The speed for both sexes improved after 2010, which was similar to other Chinese studies2,11,12,35 and a Japanese study (2013–2019)36, which both demonstrated positive trends in recent years. Some studies found that Chinese urban children and adolescents also show positive trends in speed after 2010 as well, but positive trends were more pronounced in rural areas11,12. Speed in children and adolescents aged 8–15 years in Mozambique, Africa, declined continuously from 1992 to 201237. The trends in Slovenia are almost consistent with our study15, with speed quality first decreasing and then rebounding. However, studies from some developed countries6,38,39,40,41,42 showed different results that speed remained stable in children after 2000, having previously improved or worsened or stabilized. There are some exceptions, such as the decline in speed of Portuguese girls from 2003/2008 to 2008/201338 and in the Netherlands from 2006 to 2015/201743. Our study also found that during the period 2010–2019, the speed of adolescents aged 16–18 years had no significant changes, and some studies also provided some evidence35,44. A systematic review by Fühner et al.45 showed that speed in children and adolescents had been increasing since 2002 and declined to a minimum in the 1980s, while rural Chinese boys bottomed out in 1985 and girls in 2010. Other systematic reviews, which were not quantified, showed inconsistent trends in speed across countries1,44. Moreover, we found significant differences in speed items between countries, with straight-line dashes (e.g., 30/50/60-m dash) being related to the ability to move quickly; speed-agility (e.g., 10 × 5 m shuttle run) also included the ability to change body position/orientation quickly and accurately in response to stimuli46. Three types of speed were selected in Italy, and the results of dashes remained almost constant over the last 30 years, but the shuttle run declined40. Therefore, we estimate that the differences in secular trends in speed may be related to the test items, although it is known that speed is highly genetically determined1. In short, the current worldwide change trends of speed vary across the world.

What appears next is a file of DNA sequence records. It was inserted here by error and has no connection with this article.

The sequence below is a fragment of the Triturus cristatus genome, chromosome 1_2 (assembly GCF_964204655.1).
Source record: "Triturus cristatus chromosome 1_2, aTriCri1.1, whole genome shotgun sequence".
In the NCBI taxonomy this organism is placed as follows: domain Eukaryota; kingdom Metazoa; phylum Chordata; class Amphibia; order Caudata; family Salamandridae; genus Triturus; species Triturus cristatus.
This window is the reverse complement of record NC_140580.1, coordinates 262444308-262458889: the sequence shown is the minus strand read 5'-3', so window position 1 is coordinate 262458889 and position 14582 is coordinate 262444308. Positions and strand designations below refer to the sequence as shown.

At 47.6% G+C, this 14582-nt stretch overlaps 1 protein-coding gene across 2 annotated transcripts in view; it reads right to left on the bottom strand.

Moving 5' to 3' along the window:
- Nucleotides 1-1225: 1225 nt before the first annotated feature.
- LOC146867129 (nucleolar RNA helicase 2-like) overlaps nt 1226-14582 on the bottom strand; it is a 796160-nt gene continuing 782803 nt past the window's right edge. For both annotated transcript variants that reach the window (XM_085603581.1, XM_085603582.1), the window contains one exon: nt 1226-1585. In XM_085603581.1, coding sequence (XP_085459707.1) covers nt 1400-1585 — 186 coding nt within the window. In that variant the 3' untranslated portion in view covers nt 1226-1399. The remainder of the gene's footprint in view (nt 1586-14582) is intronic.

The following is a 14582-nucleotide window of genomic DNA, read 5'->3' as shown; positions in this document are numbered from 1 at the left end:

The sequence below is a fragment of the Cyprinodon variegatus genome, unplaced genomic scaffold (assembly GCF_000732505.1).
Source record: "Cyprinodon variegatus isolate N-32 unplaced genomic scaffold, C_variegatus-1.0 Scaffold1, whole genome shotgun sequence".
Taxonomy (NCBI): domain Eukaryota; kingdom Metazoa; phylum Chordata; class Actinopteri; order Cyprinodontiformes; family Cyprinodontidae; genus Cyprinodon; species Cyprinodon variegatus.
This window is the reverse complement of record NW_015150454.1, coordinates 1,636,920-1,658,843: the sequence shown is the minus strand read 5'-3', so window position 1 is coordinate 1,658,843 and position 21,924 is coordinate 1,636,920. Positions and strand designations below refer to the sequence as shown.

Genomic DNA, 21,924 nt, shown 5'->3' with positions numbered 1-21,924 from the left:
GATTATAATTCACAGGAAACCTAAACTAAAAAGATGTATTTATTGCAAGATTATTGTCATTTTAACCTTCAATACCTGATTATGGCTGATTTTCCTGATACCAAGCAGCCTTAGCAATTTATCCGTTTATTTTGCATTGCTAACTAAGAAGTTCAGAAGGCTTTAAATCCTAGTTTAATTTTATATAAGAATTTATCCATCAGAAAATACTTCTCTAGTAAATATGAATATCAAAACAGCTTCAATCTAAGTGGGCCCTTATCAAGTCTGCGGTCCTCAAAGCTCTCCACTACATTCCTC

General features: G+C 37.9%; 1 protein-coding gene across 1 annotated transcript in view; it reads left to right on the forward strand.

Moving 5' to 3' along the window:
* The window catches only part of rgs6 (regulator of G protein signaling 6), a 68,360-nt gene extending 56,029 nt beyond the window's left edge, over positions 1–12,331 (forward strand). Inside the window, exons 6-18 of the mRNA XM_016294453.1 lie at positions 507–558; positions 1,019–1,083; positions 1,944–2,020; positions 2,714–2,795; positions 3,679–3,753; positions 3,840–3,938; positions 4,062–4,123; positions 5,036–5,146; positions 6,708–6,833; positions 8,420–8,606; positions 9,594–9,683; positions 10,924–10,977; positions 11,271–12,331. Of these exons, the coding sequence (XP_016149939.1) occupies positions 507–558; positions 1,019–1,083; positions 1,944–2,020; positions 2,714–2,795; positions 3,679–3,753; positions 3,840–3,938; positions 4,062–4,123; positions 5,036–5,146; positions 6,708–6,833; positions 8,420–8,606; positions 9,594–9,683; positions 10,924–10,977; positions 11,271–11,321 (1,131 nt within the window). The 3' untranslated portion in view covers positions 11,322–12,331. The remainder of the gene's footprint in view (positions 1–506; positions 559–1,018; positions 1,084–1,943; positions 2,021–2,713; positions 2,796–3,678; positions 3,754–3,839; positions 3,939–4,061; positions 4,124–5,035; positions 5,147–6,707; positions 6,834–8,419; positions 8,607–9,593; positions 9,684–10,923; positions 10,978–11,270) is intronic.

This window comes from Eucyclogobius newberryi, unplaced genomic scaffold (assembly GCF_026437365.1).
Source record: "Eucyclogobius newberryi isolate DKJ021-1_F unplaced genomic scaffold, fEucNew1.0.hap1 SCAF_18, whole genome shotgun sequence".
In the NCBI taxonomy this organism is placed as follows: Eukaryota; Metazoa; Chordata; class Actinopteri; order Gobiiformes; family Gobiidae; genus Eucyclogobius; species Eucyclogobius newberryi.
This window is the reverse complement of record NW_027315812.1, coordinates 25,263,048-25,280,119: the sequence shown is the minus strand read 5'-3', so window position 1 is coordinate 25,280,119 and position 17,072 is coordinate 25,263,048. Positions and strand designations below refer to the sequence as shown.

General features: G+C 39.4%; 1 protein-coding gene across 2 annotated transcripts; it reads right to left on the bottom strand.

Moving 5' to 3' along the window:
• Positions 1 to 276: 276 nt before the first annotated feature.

The explosive power of boys and girls began to improve in 1985 but worsened after 2000, and the rate of decline increased. The trend was similar to other Chinese studies2,11,12,35 in Chinese urban areas11,12. However, we found that the explosive power of rural boys improved from 2015 to 2018 in Shanghai, China13, and improved in Japan in the last decade36. Some developed countries, such as Slovenia (until 2014)21, Lithuania39, Italy41, Poland47, and Brazil48, reported negative trends at the beginning of the twenty-first century or throughout the observed period, with many of these studies showing no significant changes15,39,41,47 or improvement for girls in recent years21. The explosive power of Croatian and German boys had no significant changes and improved for girls slightly since the beginning of the twenty-first century14,49. Slovenia had stable or positive trends (especially for girls) from 2014 to 2019 after the previous downward trend15. Positive trends were observed among boys and girls in the United States in the twentieth century and in Greece in the early twenty-first century50,51. Tomkinson et al. converged on the standing long jump performance of 10,940,801 children and adolescents from 29 countries during the period 1960–2017 and found that the rate of improvement was steady from the 1960s to the 1980s, slowed in the 1990s, and then declined thereafter20, which is generally consistent with the results of this paper. In addition to the above results using the standing long jump as an explosive power test, we also found that the performance of continuous leaping (Finland)52, horizontal jump (Portugal)38, high jump (Netherlands)43, and vertical jump (rural Poland)6 worsened or remained stable or in recent years stabilized52 and, in general, did not show positive trends. Several reviews also pointed to the negative trends of explosive power in most countries1,44, but we found that explosive power remained stable in children and adolescents (especially girls) in some countries around the 2110s. Meanwhile, we found downward trends for girls and boys, and the decline for boys accelerated, suggesting the need to focus on explosive power in boys in China and globally.